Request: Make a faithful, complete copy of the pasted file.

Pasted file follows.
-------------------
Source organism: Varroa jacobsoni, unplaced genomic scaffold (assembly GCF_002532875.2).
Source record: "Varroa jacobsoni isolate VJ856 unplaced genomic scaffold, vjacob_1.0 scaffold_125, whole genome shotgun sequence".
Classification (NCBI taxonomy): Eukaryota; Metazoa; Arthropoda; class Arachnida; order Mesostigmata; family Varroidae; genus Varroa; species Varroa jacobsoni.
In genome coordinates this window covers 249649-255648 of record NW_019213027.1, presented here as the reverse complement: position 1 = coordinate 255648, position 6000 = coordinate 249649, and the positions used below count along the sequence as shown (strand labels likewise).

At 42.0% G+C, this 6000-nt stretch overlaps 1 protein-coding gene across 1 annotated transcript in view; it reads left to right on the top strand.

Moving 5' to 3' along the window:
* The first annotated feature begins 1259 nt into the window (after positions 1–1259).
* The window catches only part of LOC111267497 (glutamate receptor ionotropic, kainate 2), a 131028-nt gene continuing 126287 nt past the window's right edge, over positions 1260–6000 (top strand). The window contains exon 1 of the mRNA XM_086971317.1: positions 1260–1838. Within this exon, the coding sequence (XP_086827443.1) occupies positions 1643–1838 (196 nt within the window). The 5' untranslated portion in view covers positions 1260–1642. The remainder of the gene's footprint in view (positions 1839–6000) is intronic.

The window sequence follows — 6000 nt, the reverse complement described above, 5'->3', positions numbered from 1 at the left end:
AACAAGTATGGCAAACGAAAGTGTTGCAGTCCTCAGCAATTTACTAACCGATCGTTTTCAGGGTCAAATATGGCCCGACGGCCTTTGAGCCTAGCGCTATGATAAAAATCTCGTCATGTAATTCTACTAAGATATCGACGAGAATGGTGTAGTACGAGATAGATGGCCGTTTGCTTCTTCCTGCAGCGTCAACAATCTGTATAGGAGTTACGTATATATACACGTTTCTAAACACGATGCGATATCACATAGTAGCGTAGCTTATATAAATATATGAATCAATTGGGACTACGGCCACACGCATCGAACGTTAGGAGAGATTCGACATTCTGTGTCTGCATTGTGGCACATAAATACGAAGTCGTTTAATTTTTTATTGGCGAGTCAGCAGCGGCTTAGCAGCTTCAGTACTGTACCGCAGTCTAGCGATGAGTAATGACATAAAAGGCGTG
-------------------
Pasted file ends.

Source organism: Varroa jacobsoni, unplaced genomic scaffold (assembly GCF_002532875.2).
Source record: "Varroa jacobsoni isolate VJ856 unplaced genomic scaffold, vjacob_1.0 scaffold_125, whole genome shotgun sequence".
Classification (NCBI taxonomy): Eukaryota; Metazoa; Arthropoda; class Arachnida; order Mesostigmata; family Varroidae; genus Varroa; species Varroa jacobsoni.
In genome coordinates this window covers 249649-255648 of record NW_019213027.1, presented here as the reverse complement: position 1 = coordinate 255648, position 6000 = coordinate 249649, and the positions used below count along the sequence as shown (strand labels likewise).

At 42.0% G+C, this 6000-nt stretch overlaps 1 protein-coding gene across 1 annotated transcript in view; it reads left to right on the top strand.

Moving 5' to 3' along the window:
* The first annotated feature begins 1259 nt into the window (after positions 1–1259).
* The window catches only part of LOC111267497 (glutamate receptor ionotropic, kainate 2), a 131028-nt gene continuing 126287 nt past the window's right edge, over positions 1260–6000 (top strand). The window contains exon 1 of the mRNA XM_086971317.1: positions 1260–1838. Within this exon, the coding sequence (XP_086827443.1) occupies positions 1643–1838 (196 nt within the window). The 5' untranslated portion in view covers positions 1260–1642. The remainder of the gene's footprint in view (positions 1839–6000) is intronic.

The window sequence follows — 6000 nt, the reverse complement described above, 5'->3', positions numbered from 1 at the left end:
AACAAGTATGGCAAACGAAAGTGTTGCAGTCCTCAGCAATTTACTAACCGATCGTTTTCAGGGTCAAATATGGCCCGACGGCCTTTGAGCCTAGCGCTATGATAAAAATCTCGTCATGTAATTCTACTAAGATATCGACGAGAATGGTGTAGTACGAGATAGATGGCCGTTTGCTTCTTCCTGCAGCGTCAACAATCTGTATAGGAGTTACGTATATATACACGTTTCTAAACACGATGCGATATCACATAGTAGCGTAGCTTATATAAATATATGAATCAATTGGGACTACGGCCACACGCATCGAACGTTAGGAGAGATTCGACATTCTGTGTCTGCATTGTGGCACATAAATACGAAGTCGTTTAATTTTTTATTGGCGAGTCAGCAGCGGCTTAGCAGCTTCAGTACTGTACCGCAGTCTAGCGATGAGTAATGACATAAAAGGCGTG